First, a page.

But YouTube has other problems beyond the DSGVO. The YouTube Encoder, which converts uploaded videos into formats optimized for YouTube, destroys all the details in the clips. Film a 4K cornfield blowing in the wind and upload it to YouTube. What’s left is more or less pixel pulp.

Another problem with YouTube is that the video can be viewed anywhere. If it’s about a video for your website, but that shouldn’t happen, it should only be available on your website. While there is a way not to publicly list videos, this does not stop the competition from using a video for their own purposes, or from using a video for other purposes.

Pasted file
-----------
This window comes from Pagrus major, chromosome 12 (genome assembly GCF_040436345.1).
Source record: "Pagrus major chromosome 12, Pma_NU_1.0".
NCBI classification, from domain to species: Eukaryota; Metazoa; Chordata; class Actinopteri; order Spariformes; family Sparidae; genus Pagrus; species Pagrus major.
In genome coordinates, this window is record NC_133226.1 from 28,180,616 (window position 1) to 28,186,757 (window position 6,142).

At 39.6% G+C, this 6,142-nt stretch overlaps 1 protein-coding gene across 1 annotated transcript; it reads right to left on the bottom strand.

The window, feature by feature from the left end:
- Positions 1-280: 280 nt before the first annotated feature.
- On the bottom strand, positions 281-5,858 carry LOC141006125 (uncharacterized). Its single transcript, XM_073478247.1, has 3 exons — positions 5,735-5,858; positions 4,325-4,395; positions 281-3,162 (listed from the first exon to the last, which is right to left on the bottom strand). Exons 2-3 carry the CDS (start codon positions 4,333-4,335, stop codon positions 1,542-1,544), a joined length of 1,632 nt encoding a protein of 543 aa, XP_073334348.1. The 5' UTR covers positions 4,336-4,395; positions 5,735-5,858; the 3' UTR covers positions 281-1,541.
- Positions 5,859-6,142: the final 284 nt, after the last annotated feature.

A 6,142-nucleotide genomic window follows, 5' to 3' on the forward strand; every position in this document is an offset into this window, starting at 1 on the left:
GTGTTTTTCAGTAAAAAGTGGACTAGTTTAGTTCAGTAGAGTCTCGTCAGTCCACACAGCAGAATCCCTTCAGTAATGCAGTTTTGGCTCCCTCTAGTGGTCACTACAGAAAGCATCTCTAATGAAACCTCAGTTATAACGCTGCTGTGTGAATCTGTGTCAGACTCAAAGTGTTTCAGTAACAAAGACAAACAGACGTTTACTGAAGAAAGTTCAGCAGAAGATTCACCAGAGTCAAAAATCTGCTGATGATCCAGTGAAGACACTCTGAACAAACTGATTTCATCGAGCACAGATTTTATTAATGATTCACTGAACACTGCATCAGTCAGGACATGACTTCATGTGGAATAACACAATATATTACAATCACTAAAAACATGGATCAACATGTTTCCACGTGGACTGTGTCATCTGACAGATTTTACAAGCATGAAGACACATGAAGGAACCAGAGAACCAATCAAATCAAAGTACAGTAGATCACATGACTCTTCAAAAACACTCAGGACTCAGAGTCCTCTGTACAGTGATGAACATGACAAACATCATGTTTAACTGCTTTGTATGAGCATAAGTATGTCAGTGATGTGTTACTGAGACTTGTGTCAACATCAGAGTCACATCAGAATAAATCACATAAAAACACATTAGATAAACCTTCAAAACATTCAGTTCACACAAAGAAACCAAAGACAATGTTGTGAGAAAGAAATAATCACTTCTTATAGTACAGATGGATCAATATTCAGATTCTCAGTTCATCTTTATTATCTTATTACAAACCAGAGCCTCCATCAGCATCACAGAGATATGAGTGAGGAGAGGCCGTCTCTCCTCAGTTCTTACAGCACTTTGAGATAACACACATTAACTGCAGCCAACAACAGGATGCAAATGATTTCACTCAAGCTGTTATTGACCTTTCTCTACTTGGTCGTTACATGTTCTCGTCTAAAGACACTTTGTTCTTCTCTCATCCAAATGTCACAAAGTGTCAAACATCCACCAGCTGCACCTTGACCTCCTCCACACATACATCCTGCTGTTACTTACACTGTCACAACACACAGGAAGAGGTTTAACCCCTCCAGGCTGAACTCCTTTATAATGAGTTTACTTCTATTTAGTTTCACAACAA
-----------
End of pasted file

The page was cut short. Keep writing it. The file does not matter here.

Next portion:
Niche sites like to do this and add product introductions from YouTube that they didn’t create themselves. A watermark won’t help, because people don’t care anyway.

So YouTube works well, but in that sense it’s not a video hoster. It’s a platform for everyone who doesn’t want videos to be uploaded just for their own website. The conversion destroys many a video and in general YouTube may be practical, but it doesn’t necessarily make sense.

What everyone used to love, most people now see more critically. YouTube has become very commercial, the content is not necessarily positive and in many areas it works more like a community. Not necessarily where videos are stored for a website, but rather another channel for marketing.

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Vimeo & Wistia
Real video hosting, without CDN and in simple, is available at Vimeo and Wistia. With Vimeo I always had a corresponding premium account myself. You can get it there for 6 Euro per month, which is incredibly cheap for what Vimeo offers you.